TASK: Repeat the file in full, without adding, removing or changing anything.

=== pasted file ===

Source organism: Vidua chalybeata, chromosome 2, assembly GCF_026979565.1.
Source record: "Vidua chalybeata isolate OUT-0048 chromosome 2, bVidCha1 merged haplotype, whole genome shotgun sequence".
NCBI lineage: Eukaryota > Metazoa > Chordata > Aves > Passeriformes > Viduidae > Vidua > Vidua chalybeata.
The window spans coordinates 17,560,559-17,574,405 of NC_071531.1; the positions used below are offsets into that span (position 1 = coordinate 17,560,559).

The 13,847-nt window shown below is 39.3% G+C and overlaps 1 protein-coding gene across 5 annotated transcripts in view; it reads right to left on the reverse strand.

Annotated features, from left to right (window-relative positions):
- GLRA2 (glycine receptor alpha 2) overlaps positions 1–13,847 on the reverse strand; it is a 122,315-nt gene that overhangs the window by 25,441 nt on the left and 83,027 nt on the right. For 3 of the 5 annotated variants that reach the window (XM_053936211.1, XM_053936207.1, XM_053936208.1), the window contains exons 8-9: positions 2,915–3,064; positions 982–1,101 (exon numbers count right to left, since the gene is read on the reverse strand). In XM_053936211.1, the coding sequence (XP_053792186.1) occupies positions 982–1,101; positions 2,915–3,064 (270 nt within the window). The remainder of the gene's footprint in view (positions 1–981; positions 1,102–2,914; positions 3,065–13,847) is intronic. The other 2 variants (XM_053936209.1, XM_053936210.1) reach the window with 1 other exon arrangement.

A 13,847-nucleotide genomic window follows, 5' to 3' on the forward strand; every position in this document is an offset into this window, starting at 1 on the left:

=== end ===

Source organism: Vidua chalybeata, chromosome 2, assembly GCF_026979565.1.
Source record: "Vidua chalybeata isolate OUT-0048 chromosome 2, bVidCha1 merged haplotype, whole genome shotgun sequence".
NCBI lineage: Eukaryota > Metazoa > Chordata > Aves > Passeriformes > Viduidae > Vidua > Vidua chalybeata.
The window spans coordinates 17,560,559-17,574,405 of NC_071531.1; the positions used below are offsets into that span (position 1 = coordinate 17,560,559).

The 13,847-nt window shown below is 39.3% G+C and overlaps 1 protein-coding gene across 5 annotated transcripts in view; it reads right to left on the reverse strand.

Annotated features, from left to right (window-relative positions):
- GLRA2 (glycine receptor alpha 2) overlaps positions 1–13,847 on the reverse strand; it is a 122,315-nt gene that overhangs the window by 25,441 nt on the left and 83,027 nt on the right. For 3 of the 5 annotated variants that reach the window (XM_053936211.1, XM_053936207.1, XM_053936208.1), the window contains exons 8-9: positions 2,915–3,064; positions 982–1,101 (exon numbers count right to left, since the gene is read on the reverse strand). In XM_053936211.1, the coding sequence (XP_053792186.1) occupies positions 982–1,101; positions 2,915–3,064 (270 nt within the window). The remainder of the gene's footprint in view (positions 1–981; positions 1,102–2,914; positions 3,065–13,847) is intronic. The other 2 variants (XM_053936209.1, XM_053936210.1) reach the window with 1 other exon arrangement.

A 13,847-nucleotide genomic window follows, 5' to 3' on the forward strand; every position in this document is an offset into this window, starting at 1 on the left: